Meditation enables us to discover the nature of mind, of thought, and to see them as a sort of illusion, a complication we impose on what the Zen masters call "isness" or "suchness" prior to mind.

Many people both misunderstand and idealize this practice we call meditation. But after all, it is a practice — an exercise — like doing push-ups or learning to juggle. As with any practice, it can be done well or poorly and can improve over time.

Doing push-ups over time will predictably strengthen the upper body. Meditation practice also brings noticeable benefits: an enhanced ability to relax, focus and concentrate; more patience; a sharpening of the senses (as we learn to pay attention); enhanced creativity, self-awareness (shadow-work), and insight into the nature of mind. An experience of no-mind.

Meditation is not, however, a path to enlightenment; rather, from the first moment we sit, meditation is the practice of enlightenment — a fundamental means of adapting the body-mind to an enlightened disposition of non-reactivity.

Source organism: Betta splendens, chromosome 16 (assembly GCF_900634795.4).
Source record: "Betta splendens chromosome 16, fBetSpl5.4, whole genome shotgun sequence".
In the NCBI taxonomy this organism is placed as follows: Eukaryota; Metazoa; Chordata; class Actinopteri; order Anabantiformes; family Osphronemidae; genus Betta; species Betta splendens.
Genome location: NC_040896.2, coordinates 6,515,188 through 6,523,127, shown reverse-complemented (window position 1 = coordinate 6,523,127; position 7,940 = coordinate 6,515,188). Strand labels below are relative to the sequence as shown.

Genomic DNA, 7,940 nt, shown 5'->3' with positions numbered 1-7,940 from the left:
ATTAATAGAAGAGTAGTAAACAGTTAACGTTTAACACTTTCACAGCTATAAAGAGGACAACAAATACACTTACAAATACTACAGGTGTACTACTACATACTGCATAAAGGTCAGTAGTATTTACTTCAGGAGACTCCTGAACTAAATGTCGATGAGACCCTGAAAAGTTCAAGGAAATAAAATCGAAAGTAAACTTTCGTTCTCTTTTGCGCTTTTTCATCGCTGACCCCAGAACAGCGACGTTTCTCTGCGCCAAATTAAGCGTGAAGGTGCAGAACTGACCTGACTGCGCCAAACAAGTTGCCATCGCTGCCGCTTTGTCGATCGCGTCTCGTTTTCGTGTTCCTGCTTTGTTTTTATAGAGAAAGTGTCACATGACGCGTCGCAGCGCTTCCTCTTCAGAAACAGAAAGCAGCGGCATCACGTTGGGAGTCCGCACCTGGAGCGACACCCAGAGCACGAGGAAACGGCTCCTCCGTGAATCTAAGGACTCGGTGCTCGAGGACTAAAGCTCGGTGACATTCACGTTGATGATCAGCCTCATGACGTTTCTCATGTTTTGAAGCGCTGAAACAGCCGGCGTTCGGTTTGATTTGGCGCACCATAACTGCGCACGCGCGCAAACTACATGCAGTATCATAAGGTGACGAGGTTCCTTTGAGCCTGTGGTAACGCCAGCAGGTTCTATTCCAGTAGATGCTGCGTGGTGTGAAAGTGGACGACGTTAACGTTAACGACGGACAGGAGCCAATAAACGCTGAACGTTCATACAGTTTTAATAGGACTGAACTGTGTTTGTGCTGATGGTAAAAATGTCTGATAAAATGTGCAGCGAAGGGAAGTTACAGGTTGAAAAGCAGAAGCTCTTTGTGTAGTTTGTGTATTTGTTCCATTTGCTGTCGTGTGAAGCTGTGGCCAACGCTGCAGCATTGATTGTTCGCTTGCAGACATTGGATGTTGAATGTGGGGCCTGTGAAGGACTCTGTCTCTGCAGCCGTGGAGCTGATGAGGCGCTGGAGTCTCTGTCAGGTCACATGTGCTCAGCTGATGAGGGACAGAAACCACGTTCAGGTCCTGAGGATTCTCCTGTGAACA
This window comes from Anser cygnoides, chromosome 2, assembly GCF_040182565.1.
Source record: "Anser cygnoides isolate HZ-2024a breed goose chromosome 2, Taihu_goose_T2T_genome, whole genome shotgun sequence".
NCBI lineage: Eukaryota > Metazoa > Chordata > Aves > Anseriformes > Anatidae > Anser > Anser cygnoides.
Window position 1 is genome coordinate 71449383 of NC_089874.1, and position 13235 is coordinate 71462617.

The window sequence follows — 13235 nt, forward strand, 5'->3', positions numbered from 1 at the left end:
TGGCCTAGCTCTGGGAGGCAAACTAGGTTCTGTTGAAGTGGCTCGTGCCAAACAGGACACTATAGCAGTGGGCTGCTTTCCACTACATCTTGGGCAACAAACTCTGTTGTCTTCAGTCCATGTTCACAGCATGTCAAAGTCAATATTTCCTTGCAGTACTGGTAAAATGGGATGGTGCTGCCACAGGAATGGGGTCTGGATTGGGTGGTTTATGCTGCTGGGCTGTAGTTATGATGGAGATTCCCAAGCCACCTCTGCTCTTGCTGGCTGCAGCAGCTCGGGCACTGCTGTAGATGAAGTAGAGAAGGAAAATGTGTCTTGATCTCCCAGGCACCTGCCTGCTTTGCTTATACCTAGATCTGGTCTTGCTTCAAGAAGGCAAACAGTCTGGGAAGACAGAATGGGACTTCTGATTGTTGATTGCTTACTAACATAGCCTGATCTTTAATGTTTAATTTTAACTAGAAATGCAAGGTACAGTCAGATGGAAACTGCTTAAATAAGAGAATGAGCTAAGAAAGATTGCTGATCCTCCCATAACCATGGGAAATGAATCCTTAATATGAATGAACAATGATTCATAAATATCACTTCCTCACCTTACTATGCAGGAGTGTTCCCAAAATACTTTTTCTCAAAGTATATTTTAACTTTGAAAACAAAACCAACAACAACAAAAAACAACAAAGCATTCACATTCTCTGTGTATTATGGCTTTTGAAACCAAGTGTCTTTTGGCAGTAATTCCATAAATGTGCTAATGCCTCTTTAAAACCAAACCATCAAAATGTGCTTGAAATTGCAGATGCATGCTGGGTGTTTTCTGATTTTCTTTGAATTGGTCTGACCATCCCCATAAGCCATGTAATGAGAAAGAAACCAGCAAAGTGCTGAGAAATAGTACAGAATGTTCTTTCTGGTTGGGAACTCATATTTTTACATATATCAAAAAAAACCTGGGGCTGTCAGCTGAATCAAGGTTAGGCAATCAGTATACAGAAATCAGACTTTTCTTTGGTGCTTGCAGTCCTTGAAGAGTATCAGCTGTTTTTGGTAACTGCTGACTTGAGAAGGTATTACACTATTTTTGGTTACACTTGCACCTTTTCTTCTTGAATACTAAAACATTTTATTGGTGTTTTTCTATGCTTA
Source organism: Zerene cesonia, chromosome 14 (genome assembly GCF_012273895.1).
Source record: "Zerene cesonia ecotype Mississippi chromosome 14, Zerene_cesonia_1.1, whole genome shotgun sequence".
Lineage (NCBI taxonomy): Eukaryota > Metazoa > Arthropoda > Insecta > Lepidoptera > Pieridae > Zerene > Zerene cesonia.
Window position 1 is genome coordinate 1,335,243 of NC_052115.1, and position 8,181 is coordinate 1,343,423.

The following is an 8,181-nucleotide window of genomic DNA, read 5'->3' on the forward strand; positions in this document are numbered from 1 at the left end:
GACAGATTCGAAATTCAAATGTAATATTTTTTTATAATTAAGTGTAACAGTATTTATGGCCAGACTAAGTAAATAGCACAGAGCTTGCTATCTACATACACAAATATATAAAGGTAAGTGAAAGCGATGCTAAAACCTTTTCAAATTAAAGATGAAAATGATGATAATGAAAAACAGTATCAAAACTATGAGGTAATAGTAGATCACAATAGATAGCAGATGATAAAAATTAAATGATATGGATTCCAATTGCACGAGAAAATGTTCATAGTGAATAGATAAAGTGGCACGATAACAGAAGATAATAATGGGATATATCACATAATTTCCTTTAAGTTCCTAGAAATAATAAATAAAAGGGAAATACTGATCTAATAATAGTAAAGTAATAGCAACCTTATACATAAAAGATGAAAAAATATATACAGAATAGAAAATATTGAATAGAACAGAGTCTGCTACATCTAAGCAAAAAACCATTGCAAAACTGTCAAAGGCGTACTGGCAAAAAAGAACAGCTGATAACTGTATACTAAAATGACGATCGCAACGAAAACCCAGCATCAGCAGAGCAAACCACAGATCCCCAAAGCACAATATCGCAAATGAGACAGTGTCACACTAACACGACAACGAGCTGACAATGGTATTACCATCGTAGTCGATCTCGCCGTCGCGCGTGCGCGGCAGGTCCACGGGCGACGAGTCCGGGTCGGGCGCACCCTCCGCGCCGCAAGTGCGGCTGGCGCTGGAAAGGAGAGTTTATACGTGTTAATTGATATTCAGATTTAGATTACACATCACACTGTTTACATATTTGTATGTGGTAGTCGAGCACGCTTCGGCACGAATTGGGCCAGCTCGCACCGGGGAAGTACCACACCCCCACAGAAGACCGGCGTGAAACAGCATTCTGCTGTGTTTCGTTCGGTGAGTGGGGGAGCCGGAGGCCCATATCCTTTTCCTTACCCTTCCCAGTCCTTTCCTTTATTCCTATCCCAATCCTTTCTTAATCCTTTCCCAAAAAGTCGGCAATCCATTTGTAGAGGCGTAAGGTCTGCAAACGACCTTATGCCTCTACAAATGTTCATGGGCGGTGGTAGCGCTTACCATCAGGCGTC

We sit with spine erect — not leaning forward into the future or backward into the past, but stable in this present moment. Meanwhile, our awareness takes on its ultimate role as Witness: We simply observe arising phenomena: thoughts, emotions, physical sensations. Yet we do not react to any of it; we merely bear witness to passing phenomena. Relaxed. Serene. Simply being aware. Being Awareness.

This is why some Zen masters, when asked "What is enlightenment?" may respond, "Just sitting." When beginners first sit, they fidget, think, react, wonder, daydream. As it turns out, "just sitting" is not so easy.

Most meditators use a technique or device to help focus their wandering attention: We turn our attention to our breath, or to a mantra (repeated inner chant), or to inner sounds (nad yoga), or we gaze at a visual image such as a yantra or mandala or just a single point.

Since many thoughts tend to impose physical tensions, the body naturally relaxes as we release our attachment to (or investment in) passing thoughts and impressions. Giving mind-stuff no energy or attention, we slip into a sleep-like or trance-like state in which "time flies."